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Richmond in Cheshire County, New Hampshire — The American Northeast (New England)
 

Richmond Tramp House

Built 1914

 
 
Richmond Tramp House Marker image. Click for full size.
Photographed By Cosmos Mariner, July 8, 2019
1. Richmond Tramp House Marker
Inscription.  This one room dwelling housed many “tramps” who passed through town during the first half of the 20th century. Severe economic conditions and high unemployment caused hundreds of thousands of people to take to the roads and railroads seeking work, handouts, food and shelter. Many towns built simple one room hostels where these vagrants were given a free meal and a bed before being urged to move on. The Richmond Tramp House, one of only a few remaining in the State of New Hampshire, serves as a mini museum recalling a significant era in Richmond's history and culture.

Restored in 2015 by the Richmond Heritage Commission

 
Erected 2015 by Richmond Heritage Commission.
 
Topics. This historical marker is listed in this topic list: Charity & Public Work. A significant historical year for this entry is 1914.
 
Location. 42° 45.272′ N, 72° 16.434′ W. Marker is in Richmond, New Hampshire, in Cheshire County. Marker is on Winchester Road (New Hampshire Route 119) 0.1 miles west of Athol Road (New Hampshire Route 32), on the left
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when traveling west. Marker and Tramp House are located beside a pull-out and parking area on the south side of the road. Touch for map. Marker is in this post office area: Winchester NH 03470, United States of America. Touch for directions.
 
Other nearby markers. At least 8 other markers are within 6 miles of this marker, measured as the crow flies. Winchester Memorial Church (approx. 5.7 miles away); Winchester Civil War Monument (approx. 5.7 miles away); Conant Library (approx. 5.7 miles away); Francis Parnell Murphy (approx. 5.7 miles away); Veterans Memorial (approx. 5.7 miles away); Town of Winchester World War I Memorial (approx. 5.7 miles away); Over Two Centuries of Music Innovation (approx. 5.7 miles away); Leonard Wood (approx. 5.7 miles away).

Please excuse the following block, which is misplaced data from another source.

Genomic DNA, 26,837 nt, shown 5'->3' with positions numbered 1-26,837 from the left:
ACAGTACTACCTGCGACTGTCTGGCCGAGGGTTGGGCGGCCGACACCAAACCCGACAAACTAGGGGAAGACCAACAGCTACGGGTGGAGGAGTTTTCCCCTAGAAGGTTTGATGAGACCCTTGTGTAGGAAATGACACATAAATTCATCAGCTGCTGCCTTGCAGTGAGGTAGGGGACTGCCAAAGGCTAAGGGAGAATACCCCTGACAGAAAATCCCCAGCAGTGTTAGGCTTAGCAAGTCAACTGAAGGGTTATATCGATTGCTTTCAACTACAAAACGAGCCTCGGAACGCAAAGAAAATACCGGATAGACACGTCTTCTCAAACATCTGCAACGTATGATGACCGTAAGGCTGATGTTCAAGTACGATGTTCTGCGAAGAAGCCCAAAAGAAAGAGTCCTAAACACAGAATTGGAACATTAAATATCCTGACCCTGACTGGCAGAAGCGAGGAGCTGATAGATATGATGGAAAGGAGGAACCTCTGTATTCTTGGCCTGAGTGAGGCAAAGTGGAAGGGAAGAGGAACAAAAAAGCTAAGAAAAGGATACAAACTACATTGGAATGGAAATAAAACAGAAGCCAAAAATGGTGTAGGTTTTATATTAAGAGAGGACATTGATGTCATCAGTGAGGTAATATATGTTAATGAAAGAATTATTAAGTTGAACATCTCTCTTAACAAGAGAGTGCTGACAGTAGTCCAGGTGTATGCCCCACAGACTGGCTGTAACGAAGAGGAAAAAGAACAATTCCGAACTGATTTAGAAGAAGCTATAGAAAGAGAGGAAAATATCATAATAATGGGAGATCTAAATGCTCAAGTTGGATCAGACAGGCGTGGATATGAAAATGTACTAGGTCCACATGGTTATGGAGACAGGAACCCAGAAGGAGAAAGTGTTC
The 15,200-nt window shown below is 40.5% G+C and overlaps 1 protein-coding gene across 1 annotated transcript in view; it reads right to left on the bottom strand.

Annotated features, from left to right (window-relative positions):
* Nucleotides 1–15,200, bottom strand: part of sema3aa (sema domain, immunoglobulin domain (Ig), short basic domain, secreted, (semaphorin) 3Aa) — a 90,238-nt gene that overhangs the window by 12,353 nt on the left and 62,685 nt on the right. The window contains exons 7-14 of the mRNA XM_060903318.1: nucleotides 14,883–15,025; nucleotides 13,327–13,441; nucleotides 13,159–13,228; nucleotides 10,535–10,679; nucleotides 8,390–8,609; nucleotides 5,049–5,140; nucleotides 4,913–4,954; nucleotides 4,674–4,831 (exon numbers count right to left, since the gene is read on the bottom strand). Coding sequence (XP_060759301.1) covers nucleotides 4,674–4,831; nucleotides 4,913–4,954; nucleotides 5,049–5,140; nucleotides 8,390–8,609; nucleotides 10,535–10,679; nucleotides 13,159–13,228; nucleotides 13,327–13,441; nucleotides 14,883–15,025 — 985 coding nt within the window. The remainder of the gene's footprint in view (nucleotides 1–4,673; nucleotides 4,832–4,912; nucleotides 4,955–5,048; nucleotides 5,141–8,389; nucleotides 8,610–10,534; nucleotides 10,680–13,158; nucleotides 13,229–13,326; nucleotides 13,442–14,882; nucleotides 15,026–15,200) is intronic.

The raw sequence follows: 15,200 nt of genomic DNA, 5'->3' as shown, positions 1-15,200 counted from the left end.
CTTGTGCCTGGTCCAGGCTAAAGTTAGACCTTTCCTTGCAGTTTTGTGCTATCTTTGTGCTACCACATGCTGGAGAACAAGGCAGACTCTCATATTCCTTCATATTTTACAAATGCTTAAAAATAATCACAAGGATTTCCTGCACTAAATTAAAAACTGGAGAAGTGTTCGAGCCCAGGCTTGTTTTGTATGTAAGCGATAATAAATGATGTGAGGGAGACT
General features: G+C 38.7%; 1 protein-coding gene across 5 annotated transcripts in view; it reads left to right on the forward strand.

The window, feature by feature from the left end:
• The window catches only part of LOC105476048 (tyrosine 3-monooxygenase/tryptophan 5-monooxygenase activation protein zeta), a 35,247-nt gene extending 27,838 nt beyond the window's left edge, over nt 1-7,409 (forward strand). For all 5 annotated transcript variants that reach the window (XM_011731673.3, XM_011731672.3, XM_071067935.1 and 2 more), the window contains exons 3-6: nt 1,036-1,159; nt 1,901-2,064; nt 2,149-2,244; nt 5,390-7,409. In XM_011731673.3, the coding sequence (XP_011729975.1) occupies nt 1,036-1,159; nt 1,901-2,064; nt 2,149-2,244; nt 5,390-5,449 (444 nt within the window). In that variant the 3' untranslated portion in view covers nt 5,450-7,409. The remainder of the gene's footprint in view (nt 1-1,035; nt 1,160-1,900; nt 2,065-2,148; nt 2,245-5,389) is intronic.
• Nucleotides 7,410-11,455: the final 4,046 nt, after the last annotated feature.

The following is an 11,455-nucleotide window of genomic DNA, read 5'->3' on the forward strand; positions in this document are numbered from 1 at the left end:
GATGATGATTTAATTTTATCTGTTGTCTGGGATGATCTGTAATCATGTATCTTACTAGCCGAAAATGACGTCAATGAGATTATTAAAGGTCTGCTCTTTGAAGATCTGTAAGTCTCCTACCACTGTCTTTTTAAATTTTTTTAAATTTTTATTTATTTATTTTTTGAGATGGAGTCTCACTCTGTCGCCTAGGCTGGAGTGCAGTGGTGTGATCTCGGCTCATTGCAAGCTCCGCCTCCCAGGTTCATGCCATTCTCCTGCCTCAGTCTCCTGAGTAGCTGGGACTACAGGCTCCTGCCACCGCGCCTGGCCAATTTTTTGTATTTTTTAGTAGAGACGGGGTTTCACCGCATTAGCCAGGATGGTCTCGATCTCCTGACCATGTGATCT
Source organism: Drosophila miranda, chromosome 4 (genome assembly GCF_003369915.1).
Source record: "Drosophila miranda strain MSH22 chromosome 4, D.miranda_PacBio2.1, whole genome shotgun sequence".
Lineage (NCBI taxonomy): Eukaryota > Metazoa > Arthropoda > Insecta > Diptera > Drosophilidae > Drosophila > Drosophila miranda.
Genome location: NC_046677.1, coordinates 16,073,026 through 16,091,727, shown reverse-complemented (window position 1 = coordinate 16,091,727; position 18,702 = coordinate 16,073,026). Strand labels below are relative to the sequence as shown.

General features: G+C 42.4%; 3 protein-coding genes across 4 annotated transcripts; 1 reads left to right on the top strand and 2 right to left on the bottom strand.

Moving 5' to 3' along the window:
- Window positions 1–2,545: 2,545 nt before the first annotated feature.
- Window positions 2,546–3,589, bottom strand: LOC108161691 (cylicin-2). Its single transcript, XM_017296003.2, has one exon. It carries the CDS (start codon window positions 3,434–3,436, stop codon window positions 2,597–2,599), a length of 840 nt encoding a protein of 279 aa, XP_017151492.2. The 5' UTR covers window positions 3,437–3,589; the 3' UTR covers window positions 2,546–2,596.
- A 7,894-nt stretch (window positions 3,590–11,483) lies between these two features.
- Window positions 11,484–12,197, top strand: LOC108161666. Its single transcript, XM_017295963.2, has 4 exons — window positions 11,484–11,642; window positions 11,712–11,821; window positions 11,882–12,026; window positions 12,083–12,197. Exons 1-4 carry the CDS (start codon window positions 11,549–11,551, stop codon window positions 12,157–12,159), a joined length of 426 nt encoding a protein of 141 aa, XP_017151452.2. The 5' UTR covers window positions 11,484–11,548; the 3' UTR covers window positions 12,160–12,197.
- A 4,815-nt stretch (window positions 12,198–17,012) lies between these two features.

Also see . . .  In Richmond, a simple shelter channels nearly forgotten history. The years following the end of the American Civil War were still perilous times for a healing nation. Returning veterans found no work and no means of supporting themselves or their families. The ensuing Panics of 1873 and 1893, punctuated by railroad and bank failures and runs on bank deposits and gold reserves, made things worse. Depressed economic conditions persisted up until 1929, the start of the Great Depression when the bottom dropped out. The impact of all this was a growing migration of single and unemployed men from industrial cities, where jobs no longer existed,
Richmond Tramp House image. Click for full size.
Photographed By Cosmos Mariner, July 8, 2019
2. Richmond Tramp House
to more rural areas. Men took to the roads, and largely the railroads, in search of jobs, a free meal and a place to spend the night. These vagrants were called “tramps,” initially because they tramped from place to place. Some viewed tramp houses as a means of defense; others viewed this practice more charitably as caring for those who could not care for themselves. Either way, tramp houses were a significant part of the cultural fabric of as many as 40 towns in New Hampshire alone. (Submitted on June 29, 2020, by Cosmos Mariner of Cape Canaveral, Florida.) 
 
 
Credits. This page was last revised on June 29, 2020. It was originally submitted on June 29, 2020, by Cosmos Mariner of Cape Canaveral, Florida. This page has been viewed 1,220 times since then and 144 times this year. Photos:   1, 2. submitted on June 29, 2020, by Cosmos Mariner of Cape Canaveral, Florida.

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Apr. 22, 2024